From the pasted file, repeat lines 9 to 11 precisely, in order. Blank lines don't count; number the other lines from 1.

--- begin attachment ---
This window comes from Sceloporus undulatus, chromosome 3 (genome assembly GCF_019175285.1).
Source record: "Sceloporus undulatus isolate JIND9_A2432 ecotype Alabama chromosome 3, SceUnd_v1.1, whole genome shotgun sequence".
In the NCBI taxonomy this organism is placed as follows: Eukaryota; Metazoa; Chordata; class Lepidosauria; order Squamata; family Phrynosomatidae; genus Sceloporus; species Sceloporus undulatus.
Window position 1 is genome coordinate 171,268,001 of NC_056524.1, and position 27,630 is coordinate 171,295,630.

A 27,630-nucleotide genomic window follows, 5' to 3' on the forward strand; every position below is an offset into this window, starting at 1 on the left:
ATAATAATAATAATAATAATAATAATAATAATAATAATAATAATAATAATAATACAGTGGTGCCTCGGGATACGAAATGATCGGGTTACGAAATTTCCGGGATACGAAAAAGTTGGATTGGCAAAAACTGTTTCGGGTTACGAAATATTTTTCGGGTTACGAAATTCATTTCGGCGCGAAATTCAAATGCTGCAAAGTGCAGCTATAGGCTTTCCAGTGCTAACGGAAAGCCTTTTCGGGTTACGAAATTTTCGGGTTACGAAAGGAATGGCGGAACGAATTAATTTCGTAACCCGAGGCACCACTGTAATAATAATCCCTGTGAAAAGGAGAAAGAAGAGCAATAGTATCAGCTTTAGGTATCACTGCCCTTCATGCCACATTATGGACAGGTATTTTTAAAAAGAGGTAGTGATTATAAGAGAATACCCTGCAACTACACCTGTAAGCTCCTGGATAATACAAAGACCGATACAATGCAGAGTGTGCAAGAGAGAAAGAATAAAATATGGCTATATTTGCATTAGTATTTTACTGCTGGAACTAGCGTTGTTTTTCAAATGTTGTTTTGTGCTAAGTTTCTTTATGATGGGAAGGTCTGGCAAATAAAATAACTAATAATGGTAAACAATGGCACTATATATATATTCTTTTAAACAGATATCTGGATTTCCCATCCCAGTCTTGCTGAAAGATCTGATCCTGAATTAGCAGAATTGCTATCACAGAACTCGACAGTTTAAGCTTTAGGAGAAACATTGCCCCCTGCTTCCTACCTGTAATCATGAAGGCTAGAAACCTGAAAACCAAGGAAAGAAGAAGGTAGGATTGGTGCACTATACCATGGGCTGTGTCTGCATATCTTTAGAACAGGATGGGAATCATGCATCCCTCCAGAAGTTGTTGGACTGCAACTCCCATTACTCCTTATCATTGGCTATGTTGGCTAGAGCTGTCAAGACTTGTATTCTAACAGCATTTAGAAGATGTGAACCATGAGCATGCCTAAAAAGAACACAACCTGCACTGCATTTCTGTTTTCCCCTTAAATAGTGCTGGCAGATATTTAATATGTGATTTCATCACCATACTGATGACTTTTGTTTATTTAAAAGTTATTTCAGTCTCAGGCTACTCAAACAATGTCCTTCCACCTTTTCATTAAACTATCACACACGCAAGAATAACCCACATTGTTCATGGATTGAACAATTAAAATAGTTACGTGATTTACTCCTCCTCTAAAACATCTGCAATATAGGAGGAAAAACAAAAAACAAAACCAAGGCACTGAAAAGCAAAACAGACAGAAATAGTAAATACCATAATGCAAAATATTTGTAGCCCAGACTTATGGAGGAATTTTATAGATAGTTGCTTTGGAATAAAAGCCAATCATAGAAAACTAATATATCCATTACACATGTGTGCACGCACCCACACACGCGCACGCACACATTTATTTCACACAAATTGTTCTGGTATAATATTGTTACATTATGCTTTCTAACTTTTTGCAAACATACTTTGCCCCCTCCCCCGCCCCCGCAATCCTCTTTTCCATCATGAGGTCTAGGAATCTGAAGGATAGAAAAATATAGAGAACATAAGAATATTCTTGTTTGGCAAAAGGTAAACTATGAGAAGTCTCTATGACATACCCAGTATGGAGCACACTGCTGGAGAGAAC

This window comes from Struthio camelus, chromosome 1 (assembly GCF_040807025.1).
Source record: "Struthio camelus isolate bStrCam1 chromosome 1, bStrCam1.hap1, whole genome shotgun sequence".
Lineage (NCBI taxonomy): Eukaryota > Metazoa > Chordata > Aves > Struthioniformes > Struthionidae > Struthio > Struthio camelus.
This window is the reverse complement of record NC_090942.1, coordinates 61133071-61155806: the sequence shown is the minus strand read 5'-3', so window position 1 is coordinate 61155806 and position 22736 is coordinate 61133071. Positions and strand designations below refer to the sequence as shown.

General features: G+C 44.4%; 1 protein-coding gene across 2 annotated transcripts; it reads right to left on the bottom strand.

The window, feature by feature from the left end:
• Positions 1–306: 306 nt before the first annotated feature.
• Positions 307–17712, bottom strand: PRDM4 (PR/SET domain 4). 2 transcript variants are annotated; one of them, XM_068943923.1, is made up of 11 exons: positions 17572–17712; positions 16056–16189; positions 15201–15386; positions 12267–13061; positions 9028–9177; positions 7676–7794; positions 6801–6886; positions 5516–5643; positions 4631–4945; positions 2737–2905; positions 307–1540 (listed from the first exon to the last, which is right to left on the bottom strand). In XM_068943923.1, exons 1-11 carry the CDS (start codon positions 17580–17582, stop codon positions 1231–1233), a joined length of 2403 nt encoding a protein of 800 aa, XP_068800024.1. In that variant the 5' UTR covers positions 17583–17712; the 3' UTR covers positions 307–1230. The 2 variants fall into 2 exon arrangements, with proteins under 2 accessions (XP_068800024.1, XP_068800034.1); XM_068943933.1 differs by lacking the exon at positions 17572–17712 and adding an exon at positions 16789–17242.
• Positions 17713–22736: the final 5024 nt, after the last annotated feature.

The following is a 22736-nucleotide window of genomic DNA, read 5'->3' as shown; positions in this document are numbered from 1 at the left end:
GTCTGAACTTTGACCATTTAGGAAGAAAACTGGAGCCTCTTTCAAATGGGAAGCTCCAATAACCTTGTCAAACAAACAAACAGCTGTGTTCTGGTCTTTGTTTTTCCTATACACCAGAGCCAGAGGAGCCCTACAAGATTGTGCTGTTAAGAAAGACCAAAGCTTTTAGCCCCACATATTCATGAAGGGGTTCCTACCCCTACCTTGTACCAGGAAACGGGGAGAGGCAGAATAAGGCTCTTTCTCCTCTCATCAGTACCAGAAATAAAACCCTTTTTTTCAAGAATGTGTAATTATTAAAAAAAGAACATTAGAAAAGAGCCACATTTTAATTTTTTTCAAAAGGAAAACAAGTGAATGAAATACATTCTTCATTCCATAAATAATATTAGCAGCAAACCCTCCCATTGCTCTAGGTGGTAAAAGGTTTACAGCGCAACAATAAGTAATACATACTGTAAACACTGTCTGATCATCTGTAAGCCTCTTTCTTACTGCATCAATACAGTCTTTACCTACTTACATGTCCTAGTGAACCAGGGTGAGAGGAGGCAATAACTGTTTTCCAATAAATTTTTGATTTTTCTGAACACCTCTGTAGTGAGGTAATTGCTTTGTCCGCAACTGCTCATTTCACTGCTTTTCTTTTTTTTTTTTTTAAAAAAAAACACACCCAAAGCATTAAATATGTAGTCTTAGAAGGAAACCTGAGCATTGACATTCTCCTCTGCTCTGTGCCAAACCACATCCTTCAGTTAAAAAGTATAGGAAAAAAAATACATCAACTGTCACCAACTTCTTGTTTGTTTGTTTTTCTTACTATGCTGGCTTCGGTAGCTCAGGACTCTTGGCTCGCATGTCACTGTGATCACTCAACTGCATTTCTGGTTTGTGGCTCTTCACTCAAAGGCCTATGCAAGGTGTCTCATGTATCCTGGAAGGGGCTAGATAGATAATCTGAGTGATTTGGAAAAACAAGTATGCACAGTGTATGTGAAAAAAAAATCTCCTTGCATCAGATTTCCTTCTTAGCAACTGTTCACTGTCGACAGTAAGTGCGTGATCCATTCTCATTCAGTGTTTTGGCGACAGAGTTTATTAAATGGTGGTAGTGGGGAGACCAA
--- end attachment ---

Lineage (NCBI taxonomy): Eukaryota > Metazoa > Chordata > Aves > Struthioniformes > Struthionidae > Struthio > Struthio camelus.
This window is the reverse complement of record NC_090942.1, coordinates 61133071-61155806: the sequence shown is the minus strand read 5'-3', so window position 1 is coordinate 61155806 and position 22736 is coordinate 61133071. Positions and strand designations below refer to the sequence as shown.

General features: G+C 44.4%; 1 protein-coding gene across 2 annotated transcripts; it reads right to left on the bottom strand.